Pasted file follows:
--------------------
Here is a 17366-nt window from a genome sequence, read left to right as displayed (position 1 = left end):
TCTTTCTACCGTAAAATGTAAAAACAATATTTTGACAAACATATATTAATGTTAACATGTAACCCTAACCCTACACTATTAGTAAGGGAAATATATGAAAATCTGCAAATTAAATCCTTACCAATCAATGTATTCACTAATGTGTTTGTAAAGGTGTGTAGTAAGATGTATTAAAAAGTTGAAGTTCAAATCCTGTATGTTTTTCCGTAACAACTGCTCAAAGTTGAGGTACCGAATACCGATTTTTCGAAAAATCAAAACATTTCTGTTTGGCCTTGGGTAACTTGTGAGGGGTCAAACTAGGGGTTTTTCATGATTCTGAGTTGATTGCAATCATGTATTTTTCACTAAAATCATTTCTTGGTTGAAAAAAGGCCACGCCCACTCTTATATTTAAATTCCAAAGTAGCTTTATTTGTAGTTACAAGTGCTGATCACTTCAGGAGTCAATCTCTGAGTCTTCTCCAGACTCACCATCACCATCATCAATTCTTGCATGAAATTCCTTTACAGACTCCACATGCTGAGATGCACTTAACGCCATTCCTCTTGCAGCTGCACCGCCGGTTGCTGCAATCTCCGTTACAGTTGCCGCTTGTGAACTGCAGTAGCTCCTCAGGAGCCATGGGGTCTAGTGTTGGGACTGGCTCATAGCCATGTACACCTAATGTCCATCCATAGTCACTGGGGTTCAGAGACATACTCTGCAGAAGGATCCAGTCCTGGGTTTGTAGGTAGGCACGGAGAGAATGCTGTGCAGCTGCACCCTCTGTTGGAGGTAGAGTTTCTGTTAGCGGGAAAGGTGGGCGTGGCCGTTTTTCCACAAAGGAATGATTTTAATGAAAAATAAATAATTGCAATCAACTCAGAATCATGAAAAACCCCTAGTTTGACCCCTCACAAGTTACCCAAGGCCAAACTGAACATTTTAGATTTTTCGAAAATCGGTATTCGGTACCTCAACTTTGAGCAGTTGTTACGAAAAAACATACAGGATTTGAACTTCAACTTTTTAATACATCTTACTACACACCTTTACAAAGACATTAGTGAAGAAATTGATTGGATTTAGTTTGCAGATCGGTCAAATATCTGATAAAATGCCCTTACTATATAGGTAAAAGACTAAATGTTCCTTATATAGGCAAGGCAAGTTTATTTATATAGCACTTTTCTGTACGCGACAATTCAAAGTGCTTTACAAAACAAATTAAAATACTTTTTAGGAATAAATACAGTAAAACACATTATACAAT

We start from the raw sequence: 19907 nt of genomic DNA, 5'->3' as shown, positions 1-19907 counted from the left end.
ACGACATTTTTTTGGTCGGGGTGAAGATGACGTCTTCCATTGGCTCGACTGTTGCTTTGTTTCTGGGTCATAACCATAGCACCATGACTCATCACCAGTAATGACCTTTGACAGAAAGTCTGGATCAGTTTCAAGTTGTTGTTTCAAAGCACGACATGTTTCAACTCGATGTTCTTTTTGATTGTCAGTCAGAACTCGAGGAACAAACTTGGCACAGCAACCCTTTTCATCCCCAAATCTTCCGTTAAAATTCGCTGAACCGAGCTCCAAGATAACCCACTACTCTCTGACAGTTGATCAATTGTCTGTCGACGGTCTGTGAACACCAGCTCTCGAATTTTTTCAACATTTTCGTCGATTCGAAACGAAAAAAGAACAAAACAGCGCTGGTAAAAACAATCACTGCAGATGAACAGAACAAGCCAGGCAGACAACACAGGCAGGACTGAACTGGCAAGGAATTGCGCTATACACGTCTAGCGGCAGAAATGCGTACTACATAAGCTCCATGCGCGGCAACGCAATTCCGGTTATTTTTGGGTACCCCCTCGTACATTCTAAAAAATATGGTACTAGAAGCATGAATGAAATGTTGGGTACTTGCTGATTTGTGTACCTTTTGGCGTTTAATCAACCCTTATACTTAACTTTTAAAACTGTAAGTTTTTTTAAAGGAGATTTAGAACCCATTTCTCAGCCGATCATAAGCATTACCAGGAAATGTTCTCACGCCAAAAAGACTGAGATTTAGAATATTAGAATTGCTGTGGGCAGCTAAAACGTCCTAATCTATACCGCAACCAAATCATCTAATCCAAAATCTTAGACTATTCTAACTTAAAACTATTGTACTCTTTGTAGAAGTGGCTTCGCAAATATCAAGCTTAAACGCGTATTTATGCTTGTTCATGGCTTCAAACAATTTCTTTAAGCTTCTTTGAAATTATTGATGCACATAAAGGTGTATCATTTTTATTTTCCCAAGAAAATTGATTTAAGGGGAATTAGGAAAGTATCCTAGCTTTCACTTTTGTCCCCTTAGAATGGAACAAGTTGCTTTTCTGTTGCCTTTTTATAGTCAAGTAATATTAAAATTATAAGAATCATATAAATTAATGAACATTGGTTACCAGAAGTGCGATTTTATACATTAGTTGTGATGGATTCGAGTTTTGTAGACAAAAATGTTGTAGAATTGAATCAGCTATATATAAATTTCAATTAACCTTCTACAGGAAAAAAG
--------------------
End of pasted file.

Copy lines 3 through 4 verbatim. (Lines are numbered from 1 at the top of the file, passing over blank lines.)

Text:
We start from the raw sequence: 19907 nt of genomic DNA, 5'->3' as shown, positions 1-19907 counted from the left end.
ACGACATTTTTTTGGTCGGGGTGAAGATGACGTCTTCCATTGGCTCGACTGTTGCTTTGTTTCTGGGTCATAACCATAGCACCATGACTCATCACCAGTAATGACCTTTGACAGAAAGTCTGGATCAGTTTCAAGTTGTTGTTTCAAAGCACGACATGTTTCAACTCGATGTTCTTTTTGATTGTCAGTCAGAACTCGAGGAACAAACTTGGCACAGCAACCCTTTTCATCCCCAAATCTTCCGTTAAAATTCGCTGAACCGAGCTCCAAGATAACCCACTACTCTCTGACAGTTGATCAATTGTCTGTCGACGGTCTGTGAACACCAGCTCTCGAATTTTTTCAACATTTTCGTCGATTCGAAACGAAAAAAGAACAAAACAGCGCTGGTAAAAACAATCACTGCAGATGAACAGAACAAGCCAGGCAGACAACACAGGCAGGACTGAACTGGCAAGGAATTGCGCTATACACGTCTAGCGGCAGAAATGCGTACTACATAAGCTCCATGCGCGGCAACGCAATTCCGGTTATTTTTGGGTACCCCCTCGTACATTCTAAAAAATATGGTACTAGAAGCATGAATGAAATGTTGGGTACTTGCTGATTTGTGTACCTTTTGGCGTTTAATCAACCCTTATACTTAACTTTTAAAACTGTAAGTTTTTTTAAAGGAGATTTAGAACCCATTTCTCAGCCGATCATAAGCATTACCAGGAAATGTTCTCACGCCAAAAAGACTGAGATTTAGAATATTAGAATTGCTGTGGGCAGCTAAAACGTCCTAATCTATACCGCAACCAAATCATCTAATCCAAAATCTTAGACTATTCTAACTTAAAACTATTGTACTCTTTGTAGAAGTGGCTTCGCAAATATCAAGCTTAAACGCGTATTTATGCTTGTTCATGGCTTCAAACAATTTCTTTAAGCTTCTTTGAAATTATTGATGCACATAAAGGTGTATCATTTTTATTTTCCCAAGAAAATTGATTTAAGGGGAATTAGGAAAGTATCCTAGCTTTCACTTTTGTCCCCTTAGAATGGAACAAGTTGCTTTTCTGTTGCCTTTTTATAGTCAAGTAATATTAAAATTATAAGAATCATATAAATTAATGAACATTGGTTACCAGAAGTGCGATTTTATACATTAGTTGTGATGGATTCGAGTTTTGTAGACAAAAATGTTGTAGAATTGAATCAGCTATATATAAATTTCAATTAACCTTCTACAGGAAAAAAG